Last month, I noted that the U.S. Court of Appeals for the Seventh Circuit refused to throw out a lawsuit against Michael Reichert, a Collinsville, Ill., police officer for the roadside search he performed on the car belonging to Terrance Huff, who, unfortunately for Reichert, is also a documentary filmmaker. The search, which was captured on Reichert’s dashboard camera, raised a number of questions about the use of drug dogs, the Fourth Amendment rights of motorists, the use of civil asset forfeiture and accountability for cops with a history of bad behavior. (See my March 2012 report for the Huffington Post for a summary of these issues.)

Collinsville lies along what local defense attorneys call a “forfeiture corridor,” or a sector along an interstate, interstates 55 and 70 in this case, where police regularly look for motorists who fit some profile of a drug courier. Police can then seize cars, cash and other belongings on the flimsiest of evidence, after which the owner must go to court to win it back. Huff and his friend were returning from a Star Trek convention in St. Louis when Reichert pulled them over.

Huff’s lawsuit revealed a number of abuses, including an incredible admission from Reichert that he would sometimes wipe marijuana on cars parked in motel parking lots in order to test his drug dog. He’d do this without the owners’ permission. This is significant, because a drug dog’s “alert” is sufficient probable cause for a search. Drug dogs often have poor performance records. Some studies and surveys (including one I did of a K9 unit with the Illinois State Police) have shown that in some jurisdictions, police find measurable quantities of drugs in fewer than half the searches conducted because of an alert. Police will justify those figures by explaining that drug dogs often alert to “residue” or olfactory remnants of where drugs once were. By that logic, Reichert was essentially wiping probable cause on those motorists’ cars or wiping away their Fourth Amendment rights — take your pick.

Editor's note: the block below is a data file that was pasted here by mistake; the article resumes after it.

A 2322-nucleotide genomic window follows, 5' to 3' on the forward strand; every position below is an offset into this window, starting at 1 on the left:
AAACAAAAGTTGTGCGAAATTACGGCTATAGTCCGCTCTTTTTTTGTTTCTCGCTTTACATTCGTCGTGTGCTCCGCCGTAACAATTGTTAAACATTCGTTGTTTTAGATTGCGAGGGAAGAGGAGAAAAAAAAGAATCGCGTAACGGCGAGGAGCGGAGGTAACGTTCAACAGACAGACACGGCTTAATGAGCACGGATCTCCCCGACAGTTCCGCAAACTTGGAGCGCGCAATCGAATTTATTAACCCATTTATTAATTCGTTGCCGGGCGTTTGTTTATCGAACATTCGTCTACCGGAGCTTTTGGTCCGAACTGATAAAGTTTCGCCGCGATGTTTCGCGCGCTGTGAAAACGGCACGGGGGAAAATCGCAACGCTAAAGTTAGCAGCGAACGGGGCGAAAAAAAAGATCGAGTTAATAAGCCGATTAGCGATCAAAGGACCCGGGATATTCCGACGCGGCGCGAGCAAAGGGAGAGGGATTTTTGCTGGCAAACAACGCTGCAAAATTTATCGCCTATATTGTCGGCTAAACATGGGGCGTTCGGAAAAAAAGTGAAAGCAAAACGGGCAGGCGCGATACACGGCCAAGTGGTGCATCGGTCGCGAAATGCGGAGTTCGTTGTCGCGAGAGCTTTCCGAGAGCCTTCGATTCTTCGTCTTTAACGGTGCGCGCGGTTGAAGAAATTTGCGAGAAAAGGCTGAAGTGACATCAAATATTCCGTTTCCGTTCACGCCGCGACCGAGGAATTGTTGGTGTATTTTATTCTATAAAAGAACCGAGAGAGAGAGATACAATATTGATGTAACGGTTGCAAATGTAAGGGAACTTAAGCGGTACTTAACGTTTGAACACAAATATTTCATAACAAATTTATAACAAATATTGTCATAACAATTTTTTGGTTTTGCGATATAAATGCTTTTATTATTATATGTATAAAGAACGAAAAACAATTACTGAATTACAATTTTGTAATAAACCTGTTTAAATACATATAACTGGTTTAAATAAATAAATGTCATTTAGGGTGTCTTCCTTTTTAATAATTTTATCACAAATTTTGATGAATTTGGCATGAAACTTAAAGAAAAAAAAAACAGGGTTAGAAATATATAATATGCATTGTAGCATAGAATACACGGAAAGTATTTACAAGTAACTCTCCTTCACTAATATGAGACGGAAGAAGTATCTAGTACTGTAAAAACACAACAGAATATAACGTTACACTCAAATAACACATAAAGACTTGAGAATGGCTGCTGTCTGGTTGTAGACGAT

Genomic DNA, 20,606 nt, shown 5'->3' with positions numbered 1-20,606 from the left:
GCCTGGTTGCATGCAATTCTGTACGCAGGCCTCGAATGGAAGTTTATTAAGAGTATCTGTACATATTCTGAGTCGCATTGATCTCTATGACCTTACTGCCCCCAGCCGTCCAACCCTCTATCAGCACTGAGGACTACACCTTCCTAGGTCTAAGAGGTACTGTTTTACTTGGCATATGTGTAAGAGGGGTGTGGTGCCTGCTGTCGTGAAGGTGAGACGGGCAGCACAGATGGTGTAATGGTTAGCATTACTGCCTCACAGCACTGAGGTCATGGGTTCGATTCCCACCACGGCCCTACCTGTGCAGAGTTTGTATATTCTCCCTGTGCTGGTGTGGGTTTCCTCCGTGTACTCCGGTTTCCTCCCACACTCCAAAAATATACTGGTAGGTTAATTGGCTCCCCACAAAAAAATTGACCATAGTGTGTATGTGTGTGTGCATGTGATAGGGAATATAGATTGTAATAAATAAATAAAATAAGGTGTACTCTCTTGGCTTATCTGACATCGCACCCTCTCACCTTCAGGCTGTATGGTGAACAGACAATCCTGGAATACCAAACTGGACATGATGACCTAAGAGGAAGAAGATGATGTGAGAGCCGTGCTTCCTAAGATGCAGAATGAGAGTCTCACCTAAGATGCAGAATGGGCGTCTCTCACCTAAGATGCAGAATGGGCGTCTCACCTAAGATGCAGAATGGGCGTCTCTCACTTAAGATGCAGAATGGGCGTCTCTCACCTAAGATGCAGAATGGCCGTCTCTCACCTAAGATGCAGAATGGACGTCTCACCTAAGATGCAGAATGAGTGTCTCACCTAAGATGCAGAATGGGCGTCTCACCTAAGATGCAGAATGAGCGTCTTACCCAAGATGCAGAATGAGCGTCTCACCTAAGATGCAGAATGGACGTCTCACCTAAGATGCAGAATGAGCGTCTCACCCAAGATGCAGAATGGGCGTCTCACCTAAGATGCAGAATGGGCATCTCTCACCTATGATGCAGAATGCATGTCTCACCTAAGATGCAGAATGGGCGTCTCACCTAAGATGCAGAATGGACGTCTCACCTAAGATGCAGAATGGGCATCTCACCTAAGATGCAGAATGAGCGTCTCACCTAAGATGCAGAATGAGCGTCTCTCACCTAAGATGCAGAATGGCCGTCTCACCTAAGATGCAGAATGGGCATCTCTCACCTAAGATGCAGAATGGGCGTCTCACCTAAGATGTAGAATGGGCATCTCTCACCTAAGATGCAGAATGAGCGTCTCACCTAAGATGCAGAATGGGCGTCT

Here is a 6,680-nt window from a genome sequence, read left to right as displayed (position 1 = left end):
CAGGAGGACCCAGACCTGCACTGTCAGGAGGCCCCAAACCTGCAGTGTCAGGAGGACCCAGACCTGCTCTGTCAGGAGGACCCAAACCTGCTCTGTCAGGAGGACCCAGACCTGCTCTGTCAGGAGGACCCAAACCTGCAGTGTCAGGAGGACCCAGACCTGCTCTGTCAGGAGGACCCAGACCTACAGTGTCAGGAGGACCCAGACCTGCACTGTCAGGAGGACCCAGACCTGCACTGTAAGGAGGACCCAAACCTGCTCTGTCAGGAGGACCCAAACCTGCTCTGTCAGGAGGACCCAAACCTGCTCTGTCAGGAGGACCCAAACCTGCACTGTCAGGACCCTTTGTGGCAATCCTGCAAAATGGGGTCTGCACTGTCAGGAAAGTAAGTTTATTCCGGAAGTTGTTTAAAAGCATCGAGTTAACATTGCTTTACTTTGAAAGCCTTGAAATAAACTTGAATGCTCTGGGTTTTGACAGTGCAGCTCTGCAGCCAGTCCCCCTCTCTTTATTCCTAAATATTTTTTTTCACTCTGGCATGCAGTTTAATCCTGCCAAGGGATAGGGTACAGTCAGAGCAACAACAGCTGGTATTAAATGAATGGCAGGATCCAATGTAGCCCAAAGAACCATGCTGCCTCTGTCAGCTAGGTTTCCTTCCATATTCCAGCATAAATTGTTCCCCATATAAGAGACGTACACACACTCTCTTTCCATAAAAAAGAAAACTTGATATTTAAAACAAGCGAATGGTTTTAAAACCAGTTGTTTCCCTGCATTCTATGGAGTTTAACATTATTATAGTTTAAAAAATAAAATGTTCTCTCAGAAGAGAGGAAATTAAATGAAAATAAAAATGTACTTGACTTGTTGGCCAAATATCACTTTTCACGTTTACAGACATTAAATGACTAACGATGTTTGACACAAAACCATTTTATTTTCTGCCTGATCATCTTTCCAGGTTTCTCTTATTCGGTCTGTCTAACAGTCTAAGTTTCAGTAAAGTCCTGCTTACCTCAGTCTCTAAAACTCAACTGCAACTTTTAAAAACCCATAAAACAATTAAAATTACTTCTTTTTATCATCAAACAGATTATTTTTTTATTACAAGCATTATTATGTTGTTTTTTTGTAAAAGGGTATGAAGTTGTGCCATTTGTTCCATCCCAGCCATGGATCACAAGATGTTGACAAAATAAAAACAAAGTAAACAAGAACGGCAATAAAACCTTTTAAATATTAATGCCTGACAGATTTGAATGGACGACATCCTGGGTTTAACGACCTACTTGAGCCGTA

As awards go, Huff’s $100,000 settlement isn’t huge, but it also isn’t insignificant. The Seventh Circuit absolutely grilled Collinsville attorneys during oral arguments. If you do some math based on the figures in this 2010 article from the Edwardsville Intelligencer, Madison County as a whole (where the stop took place) brings in about a half million dollars per year from civil asset forfeiture. The Collinsville Police Department gets some cut of that. So $100,000 represents about a fifth of the county’s total take (at least as of 2010), and a significantly higher portion of the police department’s take. A couple more awards like that, and maybe the Collinsville Police Department will start to make some changes.

Here’s Huff’s statement on the settlement, which I’ve slightly cut for length:

Our decision to settle was reached during mandatory settlement conference after our victory in the United States Seventh Circuit Court of Appeals. For the most part, we weighed the likely outcome of the case within the Federal Circuit Court rules.